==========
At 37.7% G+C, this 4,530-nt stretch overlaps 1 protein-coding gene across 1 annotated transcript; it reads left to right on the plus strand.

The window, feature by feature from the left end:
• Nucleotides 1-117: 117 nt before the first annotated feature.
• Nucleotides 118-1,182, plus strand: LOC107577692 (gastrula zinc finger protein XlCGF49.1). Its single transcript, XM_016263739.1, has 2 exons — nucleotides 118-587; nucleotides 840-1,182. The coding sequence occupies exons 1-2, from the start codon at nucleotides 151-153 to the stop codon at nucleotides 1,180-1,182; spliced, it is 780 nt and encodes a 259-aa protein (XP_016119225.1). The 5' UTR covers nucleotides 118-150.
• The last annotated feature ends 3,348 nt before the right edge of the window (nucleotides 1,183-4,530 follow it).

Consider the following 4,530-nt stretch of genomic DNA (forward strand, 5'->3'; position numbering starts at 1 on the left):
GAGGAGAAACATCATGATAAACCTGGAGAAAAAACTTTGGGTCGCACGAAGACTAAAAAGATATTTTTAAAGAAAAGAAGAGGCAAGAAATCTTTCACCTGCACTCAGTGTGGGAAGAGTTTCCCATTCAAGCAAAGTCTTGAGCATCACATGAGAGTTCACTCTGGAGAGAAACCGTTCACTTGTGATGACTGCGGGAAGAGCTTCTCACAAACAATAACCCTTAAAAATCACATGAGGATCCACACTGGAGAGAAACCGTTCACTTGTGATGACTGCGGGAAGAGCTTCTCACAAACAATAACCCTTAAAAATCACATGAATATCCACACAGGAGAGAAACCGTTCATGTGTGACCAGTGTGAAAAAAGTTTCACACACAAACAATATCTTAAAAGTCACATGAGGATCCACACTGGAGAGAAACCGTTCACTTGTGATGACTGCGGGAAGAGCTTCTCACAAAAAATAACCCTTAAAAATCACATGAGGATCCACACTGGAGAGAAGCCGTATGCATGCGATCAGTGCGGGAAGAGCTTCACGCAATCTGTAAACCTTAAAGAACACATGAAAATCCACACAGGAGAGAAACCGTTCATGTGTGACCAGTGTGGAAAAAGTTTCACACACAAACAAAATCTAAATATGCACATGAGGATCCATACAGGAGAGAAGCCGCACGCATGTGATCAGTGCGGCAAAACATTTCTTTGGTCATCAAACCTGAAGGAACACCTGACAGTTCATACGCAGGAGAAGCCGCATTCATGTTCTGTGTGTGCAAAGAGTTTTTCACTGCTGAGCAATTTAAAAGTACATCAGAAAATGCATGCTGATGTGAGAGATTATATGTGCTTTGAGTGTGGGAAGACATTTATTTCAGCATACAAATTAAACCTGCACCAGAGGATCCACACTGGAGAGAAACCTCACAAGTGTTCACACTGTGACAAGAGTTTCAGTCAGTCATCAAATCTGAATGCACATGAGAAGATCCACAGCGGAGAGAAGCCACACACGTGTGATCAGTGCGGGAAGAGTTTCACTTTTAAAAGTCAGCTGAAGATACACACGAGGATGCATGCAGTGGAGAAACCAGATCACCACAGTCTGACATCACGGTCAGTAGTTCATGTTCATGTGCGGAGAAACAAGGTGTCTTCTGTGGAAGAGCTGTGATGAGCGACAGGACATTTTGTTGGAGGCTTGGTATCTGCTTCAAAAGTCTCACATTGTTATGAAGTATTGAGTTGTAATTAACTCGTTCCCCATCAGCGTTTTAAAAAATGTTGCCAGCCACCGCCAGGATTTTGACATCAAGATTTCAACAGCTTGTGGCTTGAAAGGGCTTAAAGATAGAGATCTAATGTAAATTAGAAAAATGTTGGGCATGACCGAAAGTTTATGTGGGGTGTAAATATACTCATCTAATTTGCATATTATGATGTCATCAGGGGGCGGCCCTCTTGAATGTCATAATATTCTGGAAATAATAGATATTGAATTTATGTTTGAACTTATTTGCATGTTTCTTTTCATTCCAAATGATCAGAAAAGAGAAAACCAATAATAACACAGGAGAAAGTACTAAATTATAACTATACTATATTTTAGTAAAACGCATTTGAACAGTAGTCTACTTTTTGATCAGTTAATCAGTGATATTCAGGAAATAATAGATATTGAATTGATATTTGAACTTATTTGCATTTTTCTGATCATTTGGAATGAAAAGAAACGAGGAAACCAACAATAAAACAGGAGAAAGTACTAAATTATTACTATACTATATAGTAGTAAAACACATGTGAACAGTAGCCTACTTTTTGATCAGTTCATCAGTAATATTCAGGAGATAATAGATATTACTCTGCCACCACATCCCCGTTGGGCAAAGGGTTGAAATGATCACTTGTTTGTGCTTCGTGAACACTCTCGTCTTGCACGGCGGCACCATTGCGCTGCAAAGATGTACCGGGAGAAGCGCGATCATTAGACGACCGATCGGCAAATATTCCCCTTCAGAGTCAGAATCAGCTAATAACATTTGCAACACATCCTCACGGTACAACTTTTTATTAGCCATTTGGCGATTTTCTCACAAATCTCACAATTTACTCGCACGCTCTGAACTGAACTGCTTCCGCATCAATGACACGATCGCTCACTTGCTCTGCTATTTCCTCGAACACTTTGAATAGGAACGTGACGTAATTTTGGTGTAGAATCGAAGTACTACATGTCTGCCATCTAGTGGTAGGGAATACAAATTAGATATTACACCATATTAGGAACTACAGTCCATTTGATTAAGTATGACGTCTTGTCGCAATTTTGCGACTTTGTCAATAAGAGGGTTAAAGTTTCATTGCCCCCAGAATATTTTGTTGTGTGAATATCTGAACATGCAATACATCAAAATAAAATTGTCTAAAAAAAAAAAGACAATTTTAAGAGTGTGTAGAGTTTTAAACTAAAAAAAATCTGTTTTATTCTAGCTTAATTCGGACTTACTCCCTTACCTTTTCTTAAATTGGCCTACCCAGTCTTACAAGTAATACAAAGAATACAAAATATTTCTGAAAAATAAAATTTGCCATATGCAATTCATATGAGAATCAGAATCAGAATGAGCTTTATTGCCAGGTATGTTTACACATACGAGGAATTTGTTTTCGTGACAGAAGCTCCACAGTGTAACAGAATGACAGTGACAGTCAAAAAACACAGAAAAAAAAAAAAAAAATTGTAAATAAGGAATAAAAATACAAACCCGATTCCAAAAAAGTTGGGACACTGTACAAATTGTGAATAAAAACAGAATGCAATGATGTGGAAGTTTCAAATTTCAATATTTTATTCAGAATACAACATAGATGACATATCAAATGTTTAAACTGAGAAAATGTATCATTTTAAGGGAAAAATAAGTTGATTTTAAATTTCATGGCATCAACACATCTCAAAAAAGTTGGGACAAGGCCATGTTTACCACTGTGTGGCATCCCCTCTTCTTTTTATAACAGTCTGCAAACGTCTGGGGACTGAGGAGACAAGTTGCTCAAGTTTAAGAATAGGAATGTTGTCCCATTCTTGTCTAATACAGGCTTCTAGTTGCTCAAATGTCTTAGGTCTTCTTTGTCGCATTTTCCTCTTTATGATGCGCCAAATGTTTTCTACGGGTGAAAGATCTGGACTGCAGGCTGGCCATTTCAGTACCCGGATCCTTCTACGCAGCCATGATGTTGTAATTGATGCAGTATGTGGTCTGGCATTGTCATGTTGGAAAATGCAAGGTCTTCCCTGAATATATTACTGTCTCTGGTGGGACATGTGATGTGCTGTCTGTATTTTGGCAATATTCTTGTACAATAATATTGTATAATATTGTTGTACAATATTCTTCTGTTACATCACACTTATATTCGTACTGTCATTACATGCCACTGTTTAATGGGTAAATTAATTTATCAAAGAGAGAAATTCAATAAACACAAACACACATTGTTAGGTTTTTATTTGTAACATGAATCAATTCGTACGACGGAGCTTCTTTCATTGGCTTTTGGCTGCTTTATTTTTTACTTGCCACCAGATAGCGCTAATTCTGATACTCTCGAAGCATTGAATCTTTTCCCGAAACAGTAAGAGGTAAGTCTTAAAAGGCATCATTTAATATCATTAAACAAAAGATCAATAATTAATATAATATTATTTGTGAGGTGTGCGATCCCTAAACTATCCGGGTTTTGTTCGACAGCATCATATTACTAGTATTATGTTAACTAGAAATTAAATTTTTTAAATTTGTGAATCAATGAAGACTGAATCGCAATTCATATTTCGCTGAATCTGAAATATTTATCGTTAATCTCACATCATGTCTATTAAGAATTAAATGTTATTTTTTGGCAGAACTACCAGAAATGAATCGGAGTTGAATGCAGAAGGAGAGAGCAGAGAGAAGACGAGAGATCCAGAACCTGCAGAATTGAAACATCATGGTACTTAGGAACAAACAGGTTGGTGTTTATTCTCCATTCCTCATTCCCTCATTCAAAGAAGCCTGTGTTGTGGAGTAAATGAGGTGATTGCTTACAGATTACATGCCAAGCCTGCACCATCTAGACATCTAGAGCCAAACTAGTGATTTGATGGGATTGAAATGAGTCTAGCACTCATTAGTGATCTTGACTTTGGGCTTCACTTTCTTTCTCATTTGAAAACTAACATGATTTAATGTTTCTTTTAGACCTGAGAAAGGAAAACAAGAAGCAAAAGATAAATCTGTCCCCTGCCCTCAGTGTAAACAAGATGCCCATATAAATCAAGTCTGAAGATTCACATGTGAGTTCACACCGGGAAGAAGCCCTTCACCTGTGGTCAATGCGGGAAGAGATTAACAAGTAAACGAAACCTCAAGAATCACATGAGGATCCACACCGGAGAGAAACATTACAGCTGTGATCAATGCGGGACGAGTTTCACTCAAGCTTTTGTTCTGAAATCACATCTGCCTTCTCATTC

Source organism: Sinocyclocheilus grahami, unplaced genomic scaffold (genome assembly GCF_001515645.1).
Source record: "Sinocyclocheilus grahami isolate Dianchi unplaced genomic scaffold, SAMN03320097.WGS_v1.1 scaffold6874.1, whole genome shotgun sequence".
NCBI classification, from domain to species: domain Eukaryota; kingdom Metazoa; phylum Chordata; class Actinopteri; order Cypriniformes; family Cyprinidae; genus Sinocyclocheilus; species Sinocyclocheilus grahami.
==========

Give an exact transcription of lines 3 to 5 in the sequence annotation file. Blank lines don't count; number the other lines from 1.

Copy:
• Nucleotides 1-117: 117 nt before the first annotated feature.
• Nucleotides 118-1,182, plus strand: LOC107577692 (gastrula zinc finger protein XlCGF49.1). Its single transcript, XM_016263739.1, has 2 exons — nucleotides 118-587; nucleotides 840-1,182. The coding sequence occupies exons 1-2, from the start codon at nucleotides 151-153 to the stop codon at nucleotides 1,180-1,182; spliced, it is 780 nt and encodes a 259-aa protein (XP_016119225.1). The 5' UTR covers nucleotides 118-150.
• The last annotated feature ends 3,348 nt before the right edge of the window (nucleotides 1,183-4,530 follow it).